WASHINGTON – The individuals and groups tasked with helping people enroll for health insurance coverage under the Affordable Care Act are facing a stiff head wind of restrictive laws, regulations and outright obstruction in some Republican-led states.
In Florida, health officials won’t allow these so-called “navigators” onto county health department properties to help uninsured people sign up for coverage in the new state insurance marketplaces.
In Georgia, state Insurance Commissioner Ralph Hudgens recently told a gathering of Republican supporters that the state would do “everything in our power to be an obstructionist” of the Affordable Care Act.
Navigators also have drawn the ire of congressional Republicans, who’ve asked 51 navigator groups nationwide for detailed information about their activities, funding and staffing just as the groups are training and preparing for the launch Oct. 1 of the marketplace open-enrollment period.
In a recent hearing on the health law, Rep. Frank Pallone, D-N.J., called the Republican requests “despicable.”
“This is an egregious abuse of the committee process and an attempt to intimidate community organizations and overwhelm them with information requests at a crucial period so that they don’t implement the program,” Pallone said.
Rep. Michael Burgess, R-Texas, was unapologetic.
“Why wouldn’t we have questions about the vast sums of money that have been pushed out the door relatively hastily to these navigator groups,” Burgess said. “Why wouldn’t we have questions as to their credentials ... their ability to provide what they’ve been required to provide?”
The Obama administration responded to the Republicans on behalf of the navigator groups, but the political scrutiny and heightened legislative oversight have taken a toll. Several navigator organizations around the country have returned their Affordable Care Act funding and dropped out of the program because of complications involving state laws.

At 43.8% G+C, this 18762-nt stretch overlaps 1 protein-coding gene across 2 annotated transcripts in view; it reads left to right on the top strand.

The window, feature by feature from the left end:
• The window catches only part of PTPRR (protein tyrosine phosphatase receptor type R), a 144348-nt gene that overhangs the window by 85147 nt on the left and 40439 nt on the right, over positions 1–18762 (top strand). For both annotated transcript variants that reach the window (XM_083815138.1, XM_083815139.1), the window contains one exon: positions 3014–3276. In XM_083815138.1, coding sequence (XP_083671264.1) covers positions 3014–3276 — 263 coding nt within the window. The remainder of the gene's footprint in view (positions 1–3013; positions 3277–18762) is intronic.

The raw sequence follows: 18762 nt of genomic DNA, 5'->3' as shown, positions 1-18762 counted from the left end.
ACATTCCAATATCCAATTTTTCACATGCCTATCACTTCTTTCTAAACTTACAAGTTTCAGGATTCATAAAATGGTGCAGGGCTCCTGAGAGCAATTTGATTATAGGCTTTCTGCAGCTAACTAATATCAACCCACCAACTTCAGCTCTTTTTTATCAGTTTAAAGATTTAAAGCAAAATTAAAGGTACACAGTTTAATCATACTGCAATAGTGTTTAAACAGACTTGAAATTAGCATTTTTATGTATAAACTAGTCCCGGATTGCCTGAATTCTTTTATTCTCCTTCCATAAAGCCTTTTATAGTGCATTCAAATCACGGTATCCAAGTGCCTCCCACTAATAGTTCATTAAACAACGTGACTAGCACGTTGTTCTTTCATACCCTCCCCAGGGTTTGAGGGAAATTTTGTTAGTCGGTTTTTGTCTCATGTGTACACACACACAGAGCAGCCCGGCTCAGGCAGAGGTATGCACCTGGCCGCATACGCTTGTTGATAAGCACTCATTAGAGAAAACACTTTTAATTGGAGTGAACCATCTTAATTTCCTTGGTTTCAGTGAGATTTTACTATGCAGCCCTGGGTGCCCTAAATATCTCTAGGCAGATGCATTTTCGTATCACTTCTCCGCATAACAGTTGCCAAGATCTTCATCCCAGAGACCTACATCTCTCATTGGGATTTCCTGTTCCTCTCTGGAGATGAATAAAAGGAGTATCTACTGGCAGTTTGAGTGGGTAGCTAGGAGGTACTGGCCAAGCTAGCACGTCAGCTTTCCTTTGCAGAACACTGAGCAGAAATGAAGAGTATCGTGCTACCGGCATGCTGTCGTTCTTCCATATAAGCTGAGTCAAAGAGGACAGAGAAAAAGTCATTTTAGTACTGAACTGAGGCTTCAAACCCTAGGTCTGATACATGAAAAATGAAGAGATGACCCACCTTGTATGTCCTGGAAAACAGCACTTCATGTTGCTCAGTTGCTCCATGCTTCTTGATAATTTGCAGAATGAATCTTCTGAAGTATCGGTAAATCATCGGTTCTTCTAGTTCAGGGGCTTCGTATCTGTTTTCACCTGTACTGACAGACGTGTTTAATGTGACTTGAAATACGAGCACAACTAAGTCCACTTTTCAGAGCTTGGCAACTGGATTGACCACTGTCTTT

Trained to be impartial consumer-outreach workers who are prohibited from recommending one health plan over another, navigators are crucial to meeting the Obama administration’s goal of enrolling 7 million Americans in health coverage through the marketplaces next year.
But that undertaking has been complicated by the navigators’ late start, their limited funding and widespread public confusion about Obamacare. Tough state laws regulating the navigators have added to the challenge.
In Missouri, Georgia and Ohio, navigators can’t give advice about the benefits, terms and conditions of marketplace health plans. Consumer advocates say those laws conflict with federal guidelines that call for the navigators to help people compare and understand the differences among health plans offered in the marketplaces.
For that reason, the Center for Health Law Studies at Saint Louis University has asked Missouri not to enforce its provision.
Navigators in Louisiana, Missouri and New Mexico can’t assist people whose current coverage was purchased from an insurance agent or broker, which greatly limits the universe of people they can help.
State law requires Nebraska navigators to inform people who already have insurance that they can seek similar assistance from insurance agents and brokers.
In Georgia, navigators can’t initiate contact with anyone who currently has insurance. A similar law is pending in Pennsylvania.
At least 16 states have passed laws requiring licensing or certification of navigators beyond the federal requirements, and five have similar laws pending, Dorley said.
Obamacare supporters argue that navigators will provide the same type of assistance as workers who help enroll seniors in the Medicare program.
Insurance agents and brokers, who view the navigators as competition because they provide similar services, have lobbied states to enact tougher oversight laws for navigators.